It had come in handy, like today for example, he knew it was going to rain when he got up and had taken an umbrella. Everything was fine until lunch. He thought about it for a few seconds, and found that there was no warnings, so obviously, it wouldn’t rain while he was out. He left the umbrella behind and went to a local restaurant. He tried to vary them, whenever he went out for lunch, usually getting a flash as to whether they were good or not. This one he got nothing, that generally meant they were ok. He went in and ordered and everything was fine until his drink came. He picked up the glass and took a gulp before seeing the dead fly floating in the water. It was a nasty shock. Never before had something like this happened, sure there were insects in drinks, but he had always had a warning. His food came before he could signal the waitress, she apologised half heartedly and got him a new glass of water. The food was cold, not just cold but atrocious, it tasted as though someone had spilled the entire canister of salt into the food and just figured it would be fine. He began to worry. He should have known that the food was bad, he should have known the restaurant was bad. He complained and after a few minutes of heated exchange with the manager, he left without paying. He knew something was wrong, but he couldn’t quite admit it, not yet. On his way back to the office, he stopped into a shop and, from a display of drinks, he picked one which promised strange and exciting prizes, if only you found the lucky bottle cap. He stood at the display for a few moments, trying to choose. He had never picked a losing bottle, never. He finally grabbed one, feeling dread, deep down in his stomach. At the till, he impulsively decided to get a scratch card, and, hoping things were back to normal, he went with the feeling.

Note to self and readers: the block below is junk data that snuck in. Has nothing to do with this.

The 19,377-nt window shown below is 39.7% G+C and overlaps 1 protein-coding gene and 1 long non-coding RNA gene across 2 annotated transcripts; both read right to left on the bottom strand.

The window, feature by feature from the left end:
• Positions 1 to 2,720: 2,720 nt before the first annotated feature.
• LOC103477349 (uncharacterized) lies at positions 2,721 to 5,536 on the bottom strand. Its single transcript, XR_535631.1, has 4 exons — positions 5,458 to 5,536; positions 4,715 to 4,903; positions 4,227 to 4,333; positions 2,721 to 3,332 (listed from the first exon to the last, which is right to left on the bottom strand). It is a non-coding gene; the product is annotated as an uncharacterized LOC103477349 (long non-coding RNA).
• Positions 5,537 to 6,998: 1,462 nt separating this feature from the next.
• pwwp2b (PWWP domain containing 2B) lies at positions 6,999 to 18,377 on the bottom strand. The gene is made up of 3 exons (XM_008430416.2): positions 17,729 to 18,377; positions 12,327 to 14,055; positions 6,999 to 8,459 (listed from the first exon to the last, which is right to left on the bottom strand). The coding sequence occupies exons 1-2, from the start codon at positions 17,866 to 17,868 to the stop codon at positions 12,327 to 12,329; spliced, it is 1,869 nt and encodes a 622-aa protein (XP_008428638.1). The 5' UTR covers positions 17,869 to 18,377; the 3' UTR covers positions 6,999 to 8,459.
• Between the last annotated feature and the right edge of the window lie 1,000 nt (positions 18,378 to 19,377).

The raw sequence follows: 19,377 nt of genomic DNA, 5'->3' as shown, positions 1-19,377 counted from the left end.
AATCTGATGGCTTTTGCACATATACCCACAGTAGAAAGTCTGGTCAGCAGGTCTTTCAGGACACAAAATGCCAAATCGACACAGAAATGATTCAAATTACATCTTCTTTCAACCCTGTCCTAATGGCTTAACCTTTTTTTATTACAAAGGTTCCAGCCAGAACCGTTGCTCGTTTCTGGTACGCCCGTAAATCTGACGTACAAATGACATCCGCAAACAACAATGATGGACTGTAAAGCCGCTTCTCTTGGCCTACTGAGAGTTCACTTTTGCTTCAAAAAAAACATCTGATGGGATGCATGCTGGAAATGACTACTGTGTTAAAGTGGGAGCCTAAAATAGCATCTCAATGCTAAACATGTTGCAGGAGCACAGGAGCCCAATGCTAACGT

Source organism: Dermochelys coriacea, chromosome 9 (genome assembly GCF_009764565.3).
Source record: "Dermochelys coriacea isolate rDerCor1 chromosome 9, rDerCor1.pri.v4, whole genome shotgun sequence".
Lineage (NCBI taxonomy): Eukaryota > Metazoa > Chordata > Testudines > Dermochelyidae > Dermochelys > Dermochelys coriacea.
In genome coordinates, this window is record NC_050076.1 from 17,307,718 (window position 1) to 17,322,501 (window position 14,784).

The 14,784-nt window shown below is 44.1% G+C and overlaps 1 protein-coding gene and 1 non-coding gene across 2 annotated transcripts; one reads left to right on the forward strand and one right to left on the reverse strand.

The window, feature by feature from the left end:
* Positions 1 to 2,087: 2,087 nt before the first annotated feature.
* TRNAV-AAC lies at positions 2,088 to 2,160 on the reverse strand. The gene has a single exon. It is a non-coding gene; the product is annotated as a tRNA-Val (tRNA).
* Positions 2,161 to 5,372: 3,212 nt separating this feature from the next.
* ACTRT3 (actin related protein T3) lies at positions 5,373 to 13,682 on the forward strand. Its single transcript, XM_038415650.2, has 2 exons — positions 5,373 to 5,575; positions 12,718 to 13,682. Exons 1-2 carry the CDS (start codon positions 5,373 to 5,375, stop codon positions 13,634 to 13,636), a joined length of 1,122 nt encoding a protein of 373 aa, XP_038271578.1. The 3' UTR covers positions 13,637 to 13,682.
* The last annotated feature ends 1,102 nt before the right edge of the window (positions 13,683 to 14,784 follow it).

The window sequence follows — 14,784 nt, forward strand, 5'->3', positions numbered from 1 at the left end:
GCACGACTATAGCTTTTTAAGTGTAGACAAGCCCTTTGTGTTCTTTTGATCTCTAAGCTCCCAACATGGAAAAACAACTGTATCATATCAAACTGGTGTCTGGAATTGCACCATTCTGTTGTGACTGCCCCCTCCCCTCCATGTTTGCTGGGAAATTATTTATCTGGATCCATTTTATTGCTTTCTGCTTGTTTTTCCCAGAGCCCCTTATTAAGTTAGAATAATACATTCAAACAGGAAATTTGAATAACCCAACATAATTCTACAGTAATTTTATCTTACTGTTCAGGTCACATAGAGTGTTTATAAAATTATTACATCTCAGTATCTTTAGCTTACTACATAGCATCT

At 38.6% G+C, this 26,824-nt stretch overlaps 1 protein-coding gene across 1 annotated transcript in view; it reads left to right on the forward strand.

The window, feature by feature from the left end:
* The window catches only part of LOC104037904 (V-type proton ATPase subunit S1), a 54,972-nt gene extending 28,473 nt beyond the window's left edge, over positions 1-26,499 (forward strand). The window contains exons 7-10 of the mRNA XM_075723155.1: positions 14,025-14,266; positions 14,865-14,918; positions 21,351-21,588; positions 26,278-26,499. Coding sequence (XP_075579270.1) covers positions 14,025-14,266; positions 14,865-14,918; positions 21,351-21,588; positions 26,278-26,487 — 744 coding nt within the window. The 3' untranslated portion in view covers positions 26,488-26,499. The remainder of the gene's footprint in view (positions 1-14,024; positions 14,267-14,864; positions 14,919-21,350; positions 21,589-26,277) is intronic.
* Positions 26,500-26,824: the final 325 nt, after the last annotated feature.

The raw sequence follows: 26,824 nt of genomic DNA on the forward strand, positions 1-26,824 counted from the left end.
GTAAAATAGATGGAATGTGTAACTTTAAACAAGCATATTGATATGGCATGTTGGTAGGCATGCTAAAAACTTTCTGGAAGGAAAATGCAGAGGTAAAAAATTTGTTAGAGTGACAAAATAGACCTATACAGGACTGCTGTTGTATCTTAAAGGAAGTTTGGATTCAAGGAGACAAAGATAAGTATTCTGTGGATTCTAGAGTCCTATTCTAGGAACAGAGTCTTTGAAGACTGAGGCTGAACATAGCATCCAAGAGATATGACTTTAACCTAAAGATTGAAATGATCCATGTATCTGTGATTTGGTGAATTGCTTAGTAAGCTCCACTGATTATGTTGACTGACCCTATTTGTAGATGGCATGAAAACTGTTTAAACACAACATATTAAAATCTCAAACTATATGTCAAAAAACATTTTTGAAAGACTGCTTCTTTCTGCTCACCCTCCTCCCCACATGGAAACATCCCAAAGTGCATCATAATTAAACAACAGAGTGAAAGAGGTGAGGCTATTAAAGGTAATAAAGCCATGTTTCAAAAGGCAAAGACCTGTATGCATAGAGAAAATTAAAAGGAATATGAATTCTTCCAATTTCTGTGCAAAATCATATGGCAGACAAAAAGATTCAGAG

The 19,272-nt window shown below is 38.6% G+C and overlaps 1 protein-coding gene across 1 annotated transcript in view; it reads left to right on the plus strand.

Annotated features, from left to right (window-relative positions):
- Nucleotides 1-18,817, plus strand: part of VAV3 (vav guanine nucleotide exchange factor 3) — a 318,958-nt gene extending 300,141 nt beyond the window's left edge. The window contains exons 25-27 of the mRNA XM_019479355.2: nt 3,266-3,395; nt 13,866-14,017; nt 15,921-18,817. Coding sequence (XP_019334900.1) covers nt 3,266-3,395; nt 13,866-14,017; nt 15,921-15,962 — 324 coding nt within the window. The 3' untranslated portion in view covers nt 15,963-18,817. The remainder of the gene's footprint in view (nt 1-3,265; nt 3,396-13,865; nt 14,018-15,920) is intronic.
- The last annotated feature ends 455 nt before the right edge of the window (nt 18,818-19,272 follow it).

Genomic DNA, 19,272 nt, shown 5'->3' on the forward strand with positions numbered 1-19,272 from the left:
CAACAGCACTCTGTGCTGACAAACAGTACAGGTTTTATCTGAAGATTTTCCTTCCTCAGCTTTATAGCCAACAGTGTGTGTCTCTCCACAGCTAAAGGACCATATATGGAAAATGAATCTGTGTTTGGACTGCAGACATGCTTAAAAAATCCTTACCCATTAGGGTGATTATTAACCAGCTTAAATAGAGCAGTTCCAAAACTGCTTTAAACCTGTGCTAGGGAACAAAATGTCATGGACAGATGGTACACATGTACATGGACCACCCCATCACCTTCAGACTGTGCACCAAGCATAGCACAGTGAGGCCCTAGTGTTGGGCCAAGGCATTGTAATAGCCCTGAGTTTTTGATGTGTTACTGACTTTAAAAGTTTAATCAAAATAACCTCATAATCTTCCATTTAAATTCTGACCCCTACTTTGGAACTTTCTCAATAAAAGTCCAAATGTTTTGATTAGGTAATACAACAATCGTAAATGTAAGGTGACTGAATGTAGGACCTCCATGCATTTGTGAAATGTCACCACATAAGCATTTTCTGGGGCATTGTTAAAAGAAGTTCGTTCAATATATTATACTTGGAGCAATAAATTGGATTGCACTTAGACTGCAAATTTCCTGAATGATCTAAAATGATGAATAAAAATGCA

Outside the shop, he twisted the top off the bottle and looked at the inside of the cap. Two words, Try Again. He felt nauseas. He threw the bottle away, unable to look at it, to hold it, to drink from it. Fishing a coin from his pocket, he began to uncover the scratch card. He tried to keep calm, tried to keep breathing. It was fine, a bad day, that‘s all. The small square was cleared, he scanned the numbers quickly, hoping for something, anything. But there was nothing. Not a single match. He threw the card on the ground in disgust and a few moments after, it started to rain.
He sat back in his chair, trying to think, figure out what to do. It wasn’t the money he was worried about, it wasn’t even that he lost, it was the feeling that something was missing, some vital, integral part of himself was gone. Just gone. No sign of it. How would he tell Shelly? He’d have to tell her. God. How would she react? And the kids. This was always something that bound them together, those feelings, the knowledge of what was going to happen next. They were not as strong as him but he wasn’t worried ,they would probably get better at it was time went on, but what now? Would they be as close? Would they be frightened that what ever happened to him would happen to them? Worry that he was diseased? Contagious? He tried to push the thoughts out of his mind. He’d probably be closer to Shelly now, his ability always slightly unnerved her. He didn’t like using it on her because she didn’t like it. She didn’t find it impressive like some of the other girls he had dated before her, she found it frightening, she didn’t want to know what was going to happen. He didn’t understand it at first, but he accepted it. He had known, almost as soon as he met her, that they would marry and have children, that they would have a life together, a happy one. Now what? Things would change. How would he know when she craved chocolate now? How would he know to stop off and pick up a few things on the way home? What if she no longer loved him. It wasn’t like he was the same person, or even could be the same person, not when something so vital had just disappeared.